The Sunday roast was once the most common feature of English cooking.  The Sunday dinner traditionally includes roast potatoes (or boiled or mashed potatoes) accompanying a roasted joint of meat such as roast beef, lamb, pork, or a roast chicken and assorted other vegetables, themselves generally boiled and served with a gravy.  Sauces are chosen depending on the type of meat:  horseradish for beef, mint sauce for lamb, apple sauce for pork, and bread sauce for chicken.  Yorkshire pudding normally accompanies beef.

Meat Dishes:

Game meats such as venison, which were traditionally the domain of higher classes, are occasionally also eaten by those wishing to experiment with a wider choice of foods, due to their promotion by celebrity chefs, although they are not usually eaten frequently in the average household.  

English sausages are distinctive in that they are usually made from fresh meats and rarely smoked, dried, or strongly flavored.  Pork and beef are by far the most common bases, although gourmet varieties may contain venison, wild boar, etc.  A variant of the sausage is the black pudding.  It is made from pig's blood.

The English tradition of meat pies dates back to the Middle Ages, when an open top pie crust was used as the container for serving the meat and was called a coffyn.  Since then, they have been a mainstay of English cooking.  Meat pies generally contain fillings such as chicken and mushroom or steak and kidney (originally steak and oyster).  Open pies or flans are generally served for dessert with fillings of seasonal fruit.  Another kind of pie is topped with mashed potato instead of pastry—for instance, shepherd's pie, with lamb, cottage pie, with beef, or fisherman's pie.


During the dessert course, puddings such as bread and butter pudding, Eccles cake, Eton Mess, rhubarb crumble, apple pie, treacle tart, spotted dick, summer pudding, and trifle are served.  There is also the almond flavoured Bakewell tart.


It is a widespread stereotype that the English "drop everything" for a teatime meal in the mid-afternoon.  This is no longer the case in the workplace, and is rarer in the home than it once was.  Tea itself, usually served with milk, is consumed throughout the day and is sometimes also drunk with meals.  In recent years herbal teas and speciality teas have also become popular.

Coffee is perhaps a little less common than in continental Europe, but is still drunk by many in both its instant and percolated forms, often with milk (but rarely with cream).  Italian coffee preparations such as espresso and cappuccino and modern American variants such as the frappuccino are increasingly popular, but generally purchased in restaurants or from specialist coffee shops rather than made in the home.

Wine has been served with meals.  As a less formal accompaniment to meals, or alone, varieties of beer or cider are also drunk.


AFRICAN:  Wherever you are in Africa, no meal is complete without a starchy porridge known as fufu.

BRAZILIAN:  An exuberant, colorful mix of Portuguese, African and native foods including some from the Amazon.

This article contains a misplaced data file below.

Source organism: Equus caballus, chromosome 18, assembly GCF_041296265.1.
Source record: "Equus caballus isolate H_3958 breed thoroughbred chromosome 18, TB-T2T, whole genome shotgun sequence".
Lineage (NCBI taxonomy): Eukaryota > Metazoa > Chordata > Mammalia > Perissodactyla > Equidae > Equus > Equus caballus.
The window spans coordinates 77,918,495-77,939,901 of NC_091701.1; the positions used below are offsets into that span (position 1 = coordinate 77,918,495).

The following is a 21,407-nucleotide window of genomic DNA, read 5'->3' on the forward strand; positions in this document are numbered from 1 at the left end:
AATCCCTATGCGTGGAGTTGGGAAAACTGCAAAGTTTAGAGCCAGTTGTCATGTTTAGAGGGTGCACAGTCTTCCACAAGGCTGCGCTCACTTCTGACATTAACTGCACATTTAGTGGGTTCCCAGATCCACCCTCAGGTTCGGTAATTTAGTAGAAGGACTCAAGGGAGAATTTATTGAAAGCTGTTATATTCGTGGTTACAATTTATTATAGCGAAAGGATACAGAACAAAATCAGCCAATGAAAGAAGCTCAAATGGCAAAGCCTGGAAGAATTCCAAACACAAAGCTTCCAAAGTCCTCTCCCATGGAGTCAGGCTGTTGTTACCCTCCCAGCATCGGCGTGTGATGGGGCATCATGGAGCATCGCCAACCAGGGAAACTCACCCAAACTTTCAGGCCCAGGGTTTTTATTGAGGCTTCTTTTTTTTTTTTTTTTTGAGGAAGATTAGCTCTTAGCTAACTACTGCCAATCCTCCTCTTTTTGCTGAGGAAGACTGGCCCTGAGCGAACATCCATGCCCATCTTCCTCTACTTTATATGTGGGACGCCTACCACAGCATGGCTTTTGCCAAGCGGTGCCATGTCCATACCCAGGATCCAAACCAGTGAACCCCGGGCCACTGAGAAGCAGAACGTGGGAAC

CHINESE:  Two thirds of households own a wok and use it regularly, but not everyone knows how to use it properly.

EGYPTIAN:  Beans are used extensively and creatively as a source of protein, fibre, and comfort.

FRENCH: The French have elevated food into an art form. Nowhere else is so much attention paid to what people are going to eat and how.

HUNGARIAN:  A fusion of simple peasant food & the elegant, highly developed cuisine from the days of the Austro Hungarian Empire.

INDIAN:  A vibrant, intensely colorful cuisine. Each region of India has its own style of cooking and distinct flavors.

INDONESIAN:  One of the most vibrant and colorful cuisines in the world, full of intense flavor and varied textures.

ITALIAN:  An long-awaited introduction to the kitchens and restaurants of Australia’s top Italian chefs and home cooks.

JAPANESE:  Refined and elegant, its preparation and presentation honed over the centuries so its flavors are pure and delicate.

JEWISH:  While flavors of the Jewish palate are influenced by geography, the constant for Jews all over the world are the Kosher laws.

KOREAN:  Some of the healthiest food on earth, with a near obsession with the fermented vegetable kimchi.

LEBANESE:  Lebanese cuisine is generous and abundant, and this is some of the most exquisite food in the world.

MALTESE:  The rocky island of Malta is home to some beautiful rustic recipes that sing of Mediterranean flavor and freshness.

MEXICAN:  Authentic Mexican food is vibrant, spicy, delicious and fun. It varies according to which region its from.

MOROCCAN:  One of the most cleverly balanced cuisines on earth; spices are used to enhance the flavor of dishes.

PAKISTANI:  Full of marvelous and diverse dishes, it incorporates elements from its neighbors India, Afghanistan and Iran.

PERSIAN:  From simple dips to hearty stews, food preparation is taken very seriously in Iran and is often a labor of love.

SOUTH AMERICAN:  A fantastic fusion of culinary traditions from indigenous Indians, imported Africans, and the Spanish and Portuguese colonist.

SRI LANKAN:  This beautiful spice island is a rich melting pot of every nationality that has visited and traded with it over the years.

SYRIAN:  One of the highlights of Syrian food is mezza, a generous spread of small dishes and the prelude to even more food!

TURKISH:  Nestled between Asia and Europe, Turkish food is an unique and exotic fusion with influences from many countries.